Photo credit: Ginkgo tree with therapod dinosaurs and several extinct birds from various periods within the Mesozoic era. (John Agnew)
Those interested in learning how to enhance their longevity may want to look to Gingko Biloba, whose very existence today as a "living fossil" speaks volumes to its ability to survive conditions that would otherwise kill or dramatically shorten the lifespan of most other species.
There is a thread of biological immortality woven into all things that are living. Anything that breathes or pulsates with life today contains within its germline genetic information that originated from a last universal common ancestor (LUCA), and from which all living things -- plants, bacteria, fungi and animal included -- descended. While somatic cells within multicellular organisms perish, their germline stem cells are capable of infinite self-replication, which in the case of gingko biloba, has been going on for at least a quarter of a billion years.
Ginkgo biloba is the world's oldest living plant, and is known as a "living fossil" because it has no close living relatives, and appears to be the same as a plant species dating back 270 million years (Permian) in the fossil record. It is also one of a rare few (6%) dioecious flowering plants, meaning it has distinct male and female organisms.
Not only has this exceptionally hardy species survived three mass extinction events over the past quarter of a billion years, but it was found to be the only surviving plant species near the epicenter of the August 6th, 1945 Hiroshima atomic bomb blast. In September 1945, the area around the blast center was examined and six Gingko biloba trees were found standing. They budded shortly after the blast without major deformations and are still alive to this day. To learn more about the Hiroshima Ginkgo trees visit The Ginkgo Pages.
Interestingly, the same plant that survived exposure to a wide range of radioisotopes released by nuclear blast, including radioiodine-131, is capable of conferring radioprotective properties to humans exposed to at least one of the same elements. Graves' disease patients receiving radioiodine-131 therapy, which is known to cause chromosomal damage, have been found to benefit from receiving a gingko biloba supplement before treatment by experiencing reduced damage to their DNA. You can view the study published in 2007 in the Journal of Clinical Endocrinology and Metabolism here.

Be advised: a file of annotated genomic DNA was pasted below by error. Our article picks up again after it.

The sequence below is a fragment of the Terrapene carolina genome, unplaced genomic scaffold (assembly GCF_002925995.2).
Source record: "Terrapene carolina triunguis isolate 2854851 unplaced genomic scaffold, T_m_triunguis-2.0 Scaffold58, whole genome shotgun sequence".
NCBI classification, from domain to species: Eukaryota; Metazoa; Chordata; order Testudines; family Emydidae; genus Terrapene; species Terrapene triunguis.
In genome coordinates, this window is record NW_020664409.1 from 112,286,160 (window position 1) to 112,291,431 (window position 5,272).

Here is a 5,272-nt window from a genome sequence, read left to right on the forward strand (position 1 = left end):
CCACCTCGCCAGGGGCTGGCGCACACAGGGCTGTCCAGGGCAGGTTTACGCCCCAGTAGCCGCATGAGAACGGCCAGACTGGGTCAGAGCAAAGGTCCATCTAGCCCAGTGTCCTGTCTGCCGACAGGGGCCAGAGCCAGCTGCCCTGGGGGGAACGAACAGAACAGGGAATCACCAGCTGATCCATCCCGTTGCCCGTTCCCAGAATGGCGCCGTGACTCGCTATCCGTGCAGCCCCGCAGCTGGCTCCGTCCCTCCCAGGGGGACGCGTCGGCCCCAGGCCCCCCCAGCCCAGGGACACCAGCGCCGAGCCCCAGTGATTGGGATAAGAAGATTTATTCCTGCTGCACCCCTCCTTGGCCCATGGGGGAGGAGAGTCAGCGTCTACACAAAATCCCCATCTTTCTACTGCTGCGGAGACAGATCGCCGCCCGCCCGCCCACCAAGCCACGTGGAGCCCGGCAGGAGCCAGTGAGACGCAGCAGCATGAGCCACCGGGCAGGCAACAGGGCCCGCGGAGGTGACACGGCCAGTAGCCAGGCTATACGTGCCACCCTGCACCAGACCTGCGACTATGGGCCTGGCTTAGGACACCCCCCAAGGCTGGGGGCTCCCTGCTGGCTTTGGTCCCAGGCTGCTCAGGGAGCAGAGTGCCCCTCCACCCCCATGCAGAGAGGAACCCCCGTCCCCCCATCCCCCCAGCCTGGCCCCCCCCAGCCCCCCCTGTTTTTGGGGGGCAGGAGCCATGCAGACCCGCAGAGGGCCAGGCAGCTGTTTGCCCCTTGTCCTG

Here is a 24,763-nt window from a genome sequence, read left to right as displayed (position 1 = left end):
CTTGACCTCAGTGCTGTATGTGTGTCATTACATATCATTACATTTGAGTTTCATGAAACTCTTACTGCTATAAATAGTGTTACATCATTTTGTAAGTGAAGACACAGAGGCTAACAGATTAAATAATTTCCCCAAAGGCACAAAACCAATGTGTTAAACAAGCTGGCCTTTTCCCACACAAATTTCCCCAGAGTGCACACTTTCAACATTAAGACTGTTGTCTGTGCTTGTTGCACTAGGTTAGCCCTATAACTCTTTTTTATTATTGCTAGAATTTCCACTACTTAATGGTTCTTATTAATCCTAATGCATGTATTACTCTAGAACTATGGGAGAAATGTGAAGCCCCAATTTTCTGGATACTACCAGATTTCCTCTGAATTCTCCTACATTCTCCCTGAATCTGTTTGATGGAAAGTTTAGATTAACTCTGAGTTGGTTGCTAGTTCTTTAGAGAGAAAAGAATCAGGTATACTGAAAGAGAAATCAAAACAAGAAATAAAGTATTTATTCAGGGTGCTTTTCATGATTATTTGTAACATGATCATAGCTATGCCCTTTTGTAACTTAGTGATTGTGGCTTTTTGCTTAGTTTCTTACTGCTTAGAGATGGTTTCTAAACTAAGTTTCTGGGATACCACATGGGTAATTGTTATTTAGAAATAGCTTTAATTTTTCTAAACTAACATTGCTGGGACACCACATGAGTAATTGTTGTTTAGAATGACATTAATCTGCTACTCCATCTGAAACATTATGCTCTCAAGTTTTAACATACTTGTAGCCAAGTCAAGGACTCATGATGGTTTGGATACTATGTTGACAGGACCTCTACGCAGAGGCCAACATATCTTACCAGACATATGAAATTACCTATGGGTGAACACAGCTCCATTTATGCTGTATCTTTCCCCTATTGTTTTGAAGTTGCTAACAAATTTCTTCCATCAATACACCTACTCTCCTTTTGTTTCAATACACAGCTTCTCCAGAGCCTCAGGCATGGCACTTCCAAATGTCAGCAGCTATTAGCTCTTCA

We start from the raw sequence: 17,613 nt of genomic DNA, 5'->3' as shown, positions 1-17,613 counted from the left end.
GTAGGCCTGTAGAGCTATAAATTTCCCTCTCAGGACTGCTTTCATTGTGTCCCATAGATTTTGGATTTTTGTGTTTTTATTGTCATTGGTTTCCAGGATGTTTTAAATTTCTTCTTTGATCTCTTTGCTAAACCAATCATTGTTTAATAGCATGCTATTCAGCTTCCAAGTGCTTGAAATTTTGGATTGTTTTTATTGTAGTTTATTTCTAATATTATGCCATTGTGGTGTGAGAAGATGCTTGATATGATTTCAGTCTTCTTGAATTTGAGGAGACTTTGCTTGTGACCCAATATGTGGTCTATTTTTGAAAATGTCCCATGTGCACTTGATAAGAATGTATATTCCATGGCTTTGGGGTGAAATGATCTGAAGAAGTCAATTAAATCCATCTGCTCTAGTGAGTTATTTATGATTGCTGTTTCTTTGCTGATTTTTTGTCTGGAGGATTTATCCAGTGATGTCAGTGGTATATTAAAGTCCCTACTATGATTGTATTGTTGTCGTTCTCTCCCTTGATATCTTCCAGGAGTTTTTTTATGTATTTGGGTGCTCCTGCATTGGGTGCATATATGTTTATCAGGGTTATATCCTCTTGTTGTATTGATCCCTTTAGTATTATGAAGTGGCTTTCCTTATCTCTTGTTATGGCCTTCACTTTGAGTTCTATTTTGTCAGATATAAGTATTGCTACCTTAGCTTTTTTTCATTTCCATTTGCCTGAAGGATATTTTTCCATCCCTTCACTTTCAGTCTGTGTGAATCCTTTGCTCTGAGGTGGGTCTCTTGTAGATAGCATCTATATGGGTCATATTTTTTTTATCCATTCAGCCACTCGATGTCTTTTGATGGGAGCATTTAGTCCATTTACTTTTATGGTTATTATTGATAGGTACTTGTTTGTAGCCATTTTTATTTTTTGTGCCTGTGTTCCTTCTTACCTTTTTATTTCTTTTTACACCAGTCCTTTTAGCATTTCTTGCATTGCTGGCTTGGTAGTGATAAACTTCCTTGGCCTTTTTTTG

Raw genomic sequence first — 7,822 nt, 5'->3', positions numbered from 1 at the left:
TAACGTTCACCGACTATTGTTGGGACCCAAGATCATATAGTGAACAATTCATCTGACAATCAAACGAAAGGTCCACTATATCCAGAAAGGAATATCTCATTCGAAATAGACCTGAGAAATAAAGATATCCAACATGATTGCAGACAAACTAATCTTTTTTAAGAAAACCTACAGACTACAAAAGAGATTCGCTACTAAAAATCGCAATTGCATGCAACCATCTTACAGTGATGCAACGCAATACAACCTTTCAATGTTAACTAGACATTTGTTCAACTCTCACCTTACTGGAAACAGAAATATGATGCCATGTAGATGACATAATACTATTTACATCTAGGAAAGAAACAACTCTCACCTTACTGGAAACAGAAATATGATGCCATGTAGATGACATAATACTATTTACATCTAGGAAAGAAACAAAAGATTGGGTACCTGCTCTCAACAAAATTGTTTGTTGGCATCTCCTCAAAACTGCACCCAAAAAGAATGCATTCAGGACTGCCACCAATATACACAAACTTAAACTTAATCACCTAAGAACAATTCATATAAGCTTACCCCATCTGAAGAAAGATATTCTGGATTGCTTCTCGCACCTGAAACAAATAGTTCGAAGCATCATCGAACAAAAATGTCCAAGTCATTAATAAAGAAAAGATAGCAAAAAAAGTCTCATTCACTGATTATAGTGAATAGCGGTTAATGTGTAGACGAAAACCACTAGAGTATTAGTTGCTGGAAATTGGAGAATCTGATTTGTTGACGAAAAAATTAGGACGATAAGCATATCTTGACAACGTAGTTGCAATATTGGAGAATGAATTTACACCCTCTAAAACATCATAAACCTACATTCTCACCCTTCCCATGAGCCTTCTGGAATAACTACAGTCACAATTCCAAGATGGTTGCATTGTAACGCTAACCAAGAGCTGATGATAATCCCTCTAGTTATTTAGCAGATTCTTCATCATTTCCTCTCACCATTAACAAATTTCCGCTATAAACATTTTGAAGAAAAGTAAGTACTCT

Ginkgo not only has a reputation for longevity, with some plants living to over 1,000 years, but it appears willing to confer longevity to those who use consume it extracts of it.
Indeed, a solid body of preclinical and clinical research indicates that it is useful in age-associated cognitive decline, e.g. Alzheimer's disease, dementia, as well as age-associated visual disturbances such as glaucoma. There is also indication that it may slow the aging process within the mitochondria of cells by reducing oxidative stress and enhancing mitochondrial respiration,[i] and this mitochondrial anti-aging effect is not limited to neurons, but extends to other cell lineages such as blood platelets,[ii] and fibroblasts,[iii] liver cells,[iv]endothelial cells,[v] heart cells[vi] and likely many others yet to be investigated.
One of the most encouraging studies on gingko biloba, which we explored in a previous article, Declaring Chemical Warfare Against Alzheimer's, showed that it was more effective than the blockbuster alzheimer's drug donepezil for treating symptoms of mild-to-moderate Alzheimer's disease.